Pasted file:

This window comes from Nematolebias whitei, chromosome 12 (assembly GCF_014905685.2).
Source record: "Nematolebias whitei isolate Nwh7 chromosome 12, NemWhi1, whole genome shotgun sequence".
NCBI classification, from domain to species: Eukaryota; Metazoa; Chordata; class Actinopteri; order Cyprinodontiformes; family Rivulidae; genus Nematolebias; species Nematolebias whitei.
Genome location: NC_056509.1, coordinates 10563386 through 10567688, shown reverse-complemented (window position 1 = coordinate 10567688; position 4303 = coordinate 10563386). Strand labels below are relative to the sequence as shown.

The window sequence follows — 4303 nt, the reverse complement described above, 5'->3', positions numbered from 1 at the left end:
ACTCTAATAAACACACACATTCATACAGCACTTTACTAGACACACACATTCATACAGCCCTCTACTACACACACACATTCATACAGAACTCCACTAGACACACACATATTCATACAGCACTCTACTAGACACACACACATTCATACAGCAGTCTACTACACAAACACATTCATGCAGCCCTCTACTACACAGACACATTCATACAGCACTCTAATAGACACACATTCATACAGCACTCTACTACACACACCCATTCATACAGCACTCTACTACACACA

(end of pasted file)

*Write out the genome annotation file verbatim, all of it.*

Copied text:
This window comes from Nematolebias whitei, chromosome 12 (assembly GCF_014905685.2).
Source record: "Nematolebias whitei isolate Nwh7 chromosome 12, NemWhi1, whole genome shotgun sequence".
NCBI classification, from domain to species: Eukaryota; Metazoa; Chordata; class Actinopteri; order Cyprinodontiformes; family Rivulidae; genus Nematolebias; species Nematolebias whitei.
Genome location: NC_056509.1, coordinates 10563386 through 10567688, shown reverse-complemented (window position 1 = coordinate 10567688; position 4303 = coordinate 10563386). Strand labels below are relative to the sequence as shown.

The window sequence follows — 4303 nt, the reverse complement described above, 5'->3', positions numbered from 1 at the left end:
ACTCTAATAAACACACACATTCATACAGCACTTTACTAGACACACACATTCATACAGCCCTCTACTACACACACACATTCATACAGAACTCCACTAGACACACACATATTCATACAGCACTCTACTAGACACACACACATTCATACAGCAGTCTACTACACAAACACATTCATGCAGCCCTCTACTACACAGACACATTCATACAGCACTCTAATAGACACACATTCATACAGCACTCTACTACACACACCCATTCATACAGCACTCTACTACACACA